Sunday, August 29, 2010

The Story of Baby Dean

Monday started out as a normal day. I was excited because it was our first official day of preschool. After spending hours planning out things for the kids, Monday was THE day. I woke up early to get ready, and we spent the morning in productive learning activities - reading, coloring, and writing. In the afternoon I put Leighton down for a nap and played playdough with Eva. At 3pm I decided I didn't want him to sleep too long - it always throws off his bedtime - so I went upstairs to get him up. I opened his door and found his eyes open. I went to lay by him and cuddle him to wake up slowly.
As soon as I laid down on the bed, I felt my heart start pounding in this really strange way. Not like I was out of breath from walking up the stairs, but a strange, irregular beat. It was beating so hard that it felt like the baby was kicking my shoulder or something - really odd. I laid there for a minute more but really felt like something was wrong. Eva came up, and I left the kids to go lay on the couch. Resting did nothing to slow my heart down, and I got the feeling that something wasn't right. Thinking it was my blood pressure, I decided to call the dr. and make sure it was normal. The nurse seemed really confused and was asking me if I had eaten anything or drank anything, etc. Lots of weird, unrelated questions. I tried to keep calm and explain that although I was resting, my heart was still pounding. She called the dr. and the dr. said to have me come into L&D at the hospital. I was a little scared but figured they would see that they baby was fine and send me home. I dropped the kids off around the corner with Stacey and didn't even say good-bye to them. Didn't even pack them a bag or anything, I was in such a frenzy to get to the hospital and get it figured out. I kept trying to call Andrew and couldn't get ahold of him. Finally on my way to the hospital, after calling my mom to inform her of the situation, Andrew called. He was just about to leave work, which is about an hour drive, so he said he would meet me at the hospital.

I got up to L&D at 4pm and was put in a triage room. The nurse assumed, as did I, that this was a routine thing and didn't even put me in a hospital gown. I was hooked up to the monitors and found, thankfully, that all was well with the baby. She put the little thing on my finger to get my pulse and that's when the circus began.

Over the next couple hours there were over a dozen people in and out, feeling my pulse with confused faces, staring at me, poking me, drawing blood, injecting me with terrible medicine that made me feel like I would die. I was a medical mystery. Andrew got there around 5pm. The cardiologist, the anesthesiologist, the OB, the nurse - everyone was puzzled by me. They debated back and forth whether it was atrial fibrillation or not and what to do to treat me. My heart was plugging along at 220 bpm , but I wasn't symptomatic - I felt fine other than that the pounding was giving me a headache. They determined that I would need to be put on a drip of heart medicine overnight, but the Air Force hospital ICU couldn't accomodate me. They decided to put me on an ambulance and transfer me to a local civilian hospital. (Even though Andrew requested that I be flown in a helicopter, they thought ground transportation would be more appropriate. :) ) At that point we didn't know what would happen with the baby, but they were sure that I would not be able to have a VBAC (as I had planned) since my heart would probably not be able to handle the stress of labor. A C-section it would be, but nobody knew when.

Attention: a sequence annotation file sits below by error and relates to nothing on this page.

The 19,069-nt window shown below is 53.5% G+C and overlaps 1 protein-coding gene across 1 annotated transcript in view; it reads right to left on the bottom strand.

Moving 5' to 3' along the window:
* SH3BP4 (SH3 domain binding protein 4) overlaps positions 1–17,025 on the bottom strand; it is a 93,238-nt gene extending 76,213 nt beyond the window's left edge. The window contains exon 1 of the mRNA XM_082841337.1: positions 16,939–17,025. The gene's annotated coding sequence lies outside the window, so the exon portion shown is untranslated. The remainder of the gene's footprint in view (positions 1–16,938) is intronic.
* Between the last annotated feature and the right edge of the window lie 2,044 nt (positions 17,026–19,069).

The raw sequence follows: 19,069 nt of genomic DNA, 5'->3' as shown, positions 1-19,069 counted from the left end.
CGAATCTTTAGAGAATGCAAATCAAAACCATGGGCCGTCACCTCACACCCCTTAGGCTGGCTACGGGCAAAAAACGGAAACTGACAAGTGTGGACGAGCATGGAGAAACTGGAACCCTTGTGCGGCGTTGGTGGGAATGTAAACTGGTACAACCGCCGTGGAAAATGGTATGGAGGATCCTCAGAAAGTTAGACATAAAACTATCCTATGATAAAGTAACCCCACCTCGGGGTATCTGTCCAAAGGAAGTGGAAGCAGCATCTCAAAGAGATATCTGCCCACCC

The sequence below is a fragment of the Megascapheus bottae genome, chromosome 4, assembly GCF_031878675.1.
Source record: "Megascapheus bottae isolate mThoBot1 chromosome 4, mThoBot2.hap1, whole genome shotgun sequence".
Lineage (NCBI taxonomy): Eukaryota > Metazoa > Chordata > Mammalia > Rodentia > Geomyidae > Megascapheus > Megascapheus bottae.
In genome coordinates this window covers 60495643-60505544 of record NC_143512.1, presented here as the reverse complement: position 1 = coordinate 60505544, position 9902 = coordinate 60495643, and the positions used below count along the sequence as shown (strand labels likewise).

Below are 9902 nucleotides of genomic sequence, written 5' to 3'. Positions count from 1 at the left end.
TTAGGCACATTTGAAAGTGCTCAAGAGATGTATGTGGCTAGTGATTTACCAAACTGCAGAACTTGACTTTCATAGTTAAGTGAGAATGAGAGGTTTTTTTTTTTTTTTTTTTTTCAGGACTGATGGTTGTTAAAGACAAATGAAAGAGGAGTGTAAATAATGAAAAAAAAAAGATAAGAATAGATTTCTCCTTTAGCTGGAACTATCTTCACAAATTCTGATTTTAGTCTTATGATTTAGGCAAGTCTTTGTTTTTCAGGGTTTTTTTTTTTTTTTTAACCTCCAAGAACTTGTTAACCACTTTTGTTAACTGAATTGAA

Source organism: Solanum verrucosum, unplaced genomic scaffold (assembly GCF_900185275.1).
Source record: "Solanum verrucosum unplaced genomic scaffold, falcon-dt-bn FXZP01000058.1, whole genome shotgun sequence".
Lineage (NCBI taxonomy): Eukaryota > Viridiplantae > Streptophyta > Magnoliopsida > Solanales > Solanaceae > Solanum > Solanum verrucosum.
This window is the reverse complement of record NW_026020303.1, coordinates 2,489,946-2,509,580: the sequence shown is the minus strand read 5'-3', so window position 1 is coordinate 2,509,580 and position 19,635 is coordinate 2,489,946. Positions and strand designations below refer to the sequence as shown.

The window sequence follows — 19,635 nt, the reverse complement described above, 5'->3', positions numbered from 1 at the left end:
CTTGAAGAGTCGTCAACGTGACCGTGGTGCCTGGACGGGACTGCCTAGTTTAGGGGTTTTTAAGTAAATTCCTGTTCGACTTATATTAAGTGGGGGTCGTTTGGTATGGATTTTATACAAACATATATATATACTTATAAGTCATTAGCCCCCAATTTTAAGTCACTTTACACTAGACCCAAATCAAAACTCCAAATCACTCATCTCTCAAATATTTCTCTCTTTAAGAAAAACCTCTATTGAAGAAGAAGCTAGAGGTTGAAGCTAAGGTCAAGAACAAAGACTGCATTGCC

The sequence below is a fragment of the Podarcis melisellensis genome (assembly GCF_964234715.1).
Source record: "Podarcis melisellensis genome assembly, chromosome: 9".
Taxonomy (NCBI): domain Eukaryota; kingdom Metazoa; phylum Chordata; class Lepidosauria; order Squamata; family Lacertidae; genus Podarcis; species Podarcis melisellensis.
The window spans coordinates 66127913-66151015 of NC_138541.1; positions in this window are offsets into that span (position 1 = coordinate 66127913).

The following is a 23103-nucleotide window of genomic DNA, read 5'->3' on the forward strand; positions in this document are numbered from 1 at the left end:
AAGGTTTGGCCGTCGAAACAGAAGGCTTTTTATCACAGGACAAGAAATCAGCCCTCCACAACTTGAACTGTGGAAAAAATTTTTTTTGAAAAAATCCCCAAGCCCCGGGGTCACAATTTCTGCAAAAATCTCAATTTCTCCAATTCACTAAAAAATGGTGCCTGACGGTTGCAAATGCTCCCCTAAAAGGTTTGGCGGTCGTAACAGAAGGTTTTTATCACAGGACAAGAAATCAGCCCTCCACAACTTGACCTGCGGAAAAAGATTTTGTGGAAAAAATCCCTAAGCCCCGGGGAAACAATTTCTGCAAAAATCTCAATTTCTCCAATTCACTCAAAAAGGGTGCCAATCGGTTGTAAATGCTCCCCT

Andrew went home to get the kids settled - the bishop's wife graciously offered to stay with the kids overnight so Andrew could be with me - and I was taken to another hospital. On the ambulance ride (which wasn't nearly as cool as it looks on the movies) I started having pretty regular contractions. Which for me is a huge deal, as I've never had contractions without pitocin. I was worried that all the stress might cause me to really go into labor and then we'd really be in a bind. I was on heart medicine the whole way over there, but my heart was still racing at 180-190 bpm. The medicine was having no effect whatsoever.

They wheeled me into the ER where I met the most disgusting human being I've ever seen. He was an insane homeless man they had picked up in a gutter, and he was in a stretcher right across from me. He said the most crude, repulsive things to me as I sat there waiting for a bed. I will never be able to repeat his words, but I'm sure I'll never forget them either. That's when my love for Las Vegas was taken even a notch lower - I couldn't believe I was hearing this as I was in such a medical emergency.